Johnson primed for repeat victory at Route 66 Raceway. Chicago is Warren Johnson's kind of town. The city with big shoulders has been good to the racer with big horsepower. W.J. has advanced to the final round three times in the six races ...
Johnson primed for repeat victory at Route 66 Raceway.
Chicago is Warren Johnson's kind of town. The city with big shoulders has been good to the racer with big horsepower. W.J. has advanced to the final round three times in the six races contested at Route 66 Raceway, the site of this weekend's Craftsman 75th Anniversary NHRA Nationals. He won last year's inaugural autumn event at the stadium-style supertrack, and he's primed his GM Performance Parts Pontiac with more firepower to defend his title.
Johnson set the performance pace at the preceding event in Memphis, Tenn., where he qualified No. 1 and ran the quickest elapsed time of the event. Warren promises there's more to come from his top-secret engine shop.
"We're exploring a new direction," Johnson said. "We've completed about two-thirds of the program at this point, and the engine's top-end power just keeps climbing. Now we're working on bolstering the bottom and middle of the power curve. If we're successful, I foresee a significant performance gain."
Johnson relishes his return to Route 66 Raceway. He was runner-up to Mike Thomas in the track's inaugural event in 1998. He won in 1999 over Troy Coughlin and defeated Darrell Alderman in last year's fall race. The prospect of cool weather in Chicago has raised Warren's expectations for another successful weekend at Route 66 Raceway.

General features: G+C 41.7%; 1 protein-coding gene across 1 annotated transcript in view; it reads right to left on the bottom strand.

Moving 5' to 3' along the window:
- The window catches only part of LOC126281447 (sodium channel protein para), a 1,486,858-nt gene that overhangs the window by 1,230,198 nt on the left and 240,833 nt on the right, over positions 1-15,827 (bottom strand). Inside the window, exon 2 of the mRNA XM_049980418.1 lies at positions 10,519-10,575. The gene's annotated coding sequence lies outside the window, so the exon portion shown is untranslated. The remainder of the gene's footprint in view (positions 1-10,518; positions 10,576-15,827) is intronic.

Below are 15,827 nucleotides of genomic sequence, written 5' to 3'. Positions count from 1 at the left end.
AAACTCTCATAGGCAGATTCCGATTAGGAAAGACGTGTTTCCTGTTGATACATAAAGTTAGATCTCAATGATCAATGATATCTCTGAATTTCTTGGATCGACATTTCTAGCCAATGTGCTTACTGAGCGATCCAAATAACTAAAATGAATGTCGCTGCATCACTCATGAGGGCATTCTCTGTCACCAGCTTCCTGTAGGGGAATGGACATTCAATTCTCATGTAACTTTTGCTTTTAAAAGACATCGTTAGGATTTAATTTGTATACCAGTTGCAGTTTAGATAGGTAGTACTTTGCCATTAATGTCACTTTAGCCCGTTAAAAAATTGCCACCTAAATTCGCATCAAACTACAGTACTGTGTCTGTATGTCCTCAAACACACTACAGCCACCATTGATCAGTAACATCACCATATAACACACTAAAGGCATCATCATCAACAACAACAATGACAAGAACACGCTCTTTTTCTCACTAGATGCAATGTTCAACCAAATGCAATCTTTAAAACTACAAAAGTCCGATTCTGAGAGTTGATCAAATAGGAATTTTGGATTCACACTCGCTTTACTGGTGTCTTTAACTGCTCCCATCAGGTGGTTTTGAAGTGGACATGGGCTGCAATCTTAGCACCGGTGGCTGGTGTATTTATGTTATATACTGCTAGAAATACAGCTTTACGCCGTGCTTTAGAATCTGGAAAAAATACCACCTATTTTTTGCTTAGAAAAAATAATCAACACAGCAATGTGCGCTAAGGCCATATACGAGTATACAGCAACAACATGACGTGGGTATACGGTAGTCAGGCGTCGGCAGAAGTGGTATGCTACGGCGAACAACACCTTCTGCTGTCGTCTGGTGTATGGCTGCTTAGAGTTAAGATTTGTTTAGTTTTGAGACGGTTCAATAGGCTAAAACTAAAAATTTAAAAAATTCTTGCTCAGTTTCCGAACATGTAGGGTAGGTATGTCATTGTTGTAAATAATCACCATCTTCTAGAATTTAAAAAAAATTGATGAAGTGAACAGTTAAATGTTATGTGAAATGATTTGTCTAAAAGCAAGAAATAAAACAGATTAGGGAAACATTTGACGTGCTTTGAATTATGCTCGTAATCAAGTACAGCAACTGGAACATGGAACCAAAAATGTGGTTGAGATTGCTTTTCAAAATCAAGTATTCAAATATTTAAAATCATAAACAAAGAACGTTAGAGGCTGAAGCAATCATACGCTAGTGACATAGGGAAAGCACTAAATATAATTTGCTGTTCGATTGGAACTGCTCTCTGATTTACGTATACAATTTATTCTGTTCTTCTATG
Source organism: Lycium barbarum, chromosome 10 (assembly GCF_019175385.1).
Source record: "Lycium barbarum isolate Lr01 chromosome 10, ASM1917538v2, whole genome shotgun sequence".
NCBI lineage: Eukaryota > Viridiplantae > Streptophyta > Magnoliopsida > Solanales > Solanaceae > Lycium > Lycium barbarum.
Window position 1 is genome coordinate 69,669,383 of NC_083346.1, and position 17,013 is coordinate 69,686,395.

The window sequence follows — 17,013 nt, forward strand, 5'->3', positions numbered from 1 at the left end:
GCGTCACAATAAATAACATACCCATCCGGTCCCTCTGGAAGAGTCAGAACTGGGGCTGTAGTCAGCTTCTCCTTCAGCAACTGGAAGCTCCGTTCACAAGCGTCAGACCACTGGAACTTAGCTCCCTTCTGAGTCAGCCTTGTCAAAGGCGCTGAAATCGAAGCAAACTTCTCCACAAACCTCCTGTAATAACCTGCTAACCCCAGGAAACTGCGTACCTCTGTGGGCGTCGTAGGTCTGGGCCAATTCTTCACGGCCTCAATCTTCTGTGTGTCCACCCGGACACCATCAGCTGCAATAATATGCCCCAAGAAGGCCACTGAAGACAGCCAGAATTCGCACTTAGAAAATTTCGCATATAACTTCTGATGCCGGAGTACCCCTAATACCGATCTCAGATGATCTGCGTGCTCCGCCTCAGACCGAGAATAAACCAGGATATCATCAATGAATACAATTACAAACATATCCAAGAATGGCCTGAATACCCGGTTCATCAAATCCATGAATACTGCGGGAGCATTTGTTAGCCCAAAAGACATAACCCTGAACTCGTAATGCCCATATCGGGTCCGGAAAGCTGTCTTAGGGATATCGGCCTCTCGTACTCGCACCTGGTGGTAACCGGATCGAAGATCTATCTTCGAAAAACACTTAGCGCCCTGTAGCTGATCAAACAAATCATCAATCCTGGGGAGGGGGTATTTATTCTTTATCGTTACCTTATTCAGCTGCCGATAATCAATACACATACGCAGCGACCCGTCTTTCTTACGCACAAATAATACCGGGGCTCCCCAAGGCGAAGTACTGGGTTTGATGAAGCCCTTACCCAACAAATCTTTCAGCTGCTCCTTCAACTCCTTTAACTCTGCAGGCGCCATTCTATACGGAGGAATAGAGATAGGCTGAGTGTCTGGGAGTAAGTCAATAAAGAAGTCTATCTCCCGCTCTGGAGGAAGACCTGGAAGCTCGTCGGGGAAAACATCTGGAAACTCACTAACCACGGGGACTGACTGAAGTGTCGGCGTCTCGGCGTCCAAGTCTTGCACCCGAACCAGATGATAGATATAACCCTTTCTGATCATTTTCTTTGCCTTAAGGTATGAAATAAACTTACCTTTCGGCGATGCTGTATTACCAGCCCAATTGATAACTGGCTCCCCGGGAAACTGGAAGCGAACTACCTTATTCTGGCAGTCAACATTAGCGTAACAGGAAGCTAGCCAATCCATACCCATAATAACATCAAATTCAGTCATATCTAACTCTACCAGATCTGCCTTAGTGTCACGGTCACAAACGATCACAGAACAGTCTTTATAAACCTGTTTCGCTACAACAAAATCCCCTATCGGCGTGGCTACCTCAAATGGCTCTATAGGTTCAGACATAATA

"If the predictions of 60-degree temperatures prove accurate, the track will be incredibly fast," he promised. "Depending on how well the track held up over the summer, we should have a good racing surface as long as the temperatures are cool. If it's hot, though, the rubber has a tendency to pull up, and then all bets are off."
While Johnson has been relentless in his pursuit of power, the other members of his GM Performance Parts team have worked on repairing body damage sustained by W.J.'s Grand Am when it broke loose inside the transporter en route to Memphis.
"Some of my competitors thought that our impromptu repairs were a ploy to gain an aerodynamic advantage," Johnson laughed. "I volunteered to drop a few tires on anyone's race car if they truly believed that duct tape was a speed secret.
"Of course, I was deeply disappointed that we didn't receive the Best Appearing Car award," Warren added with a wink.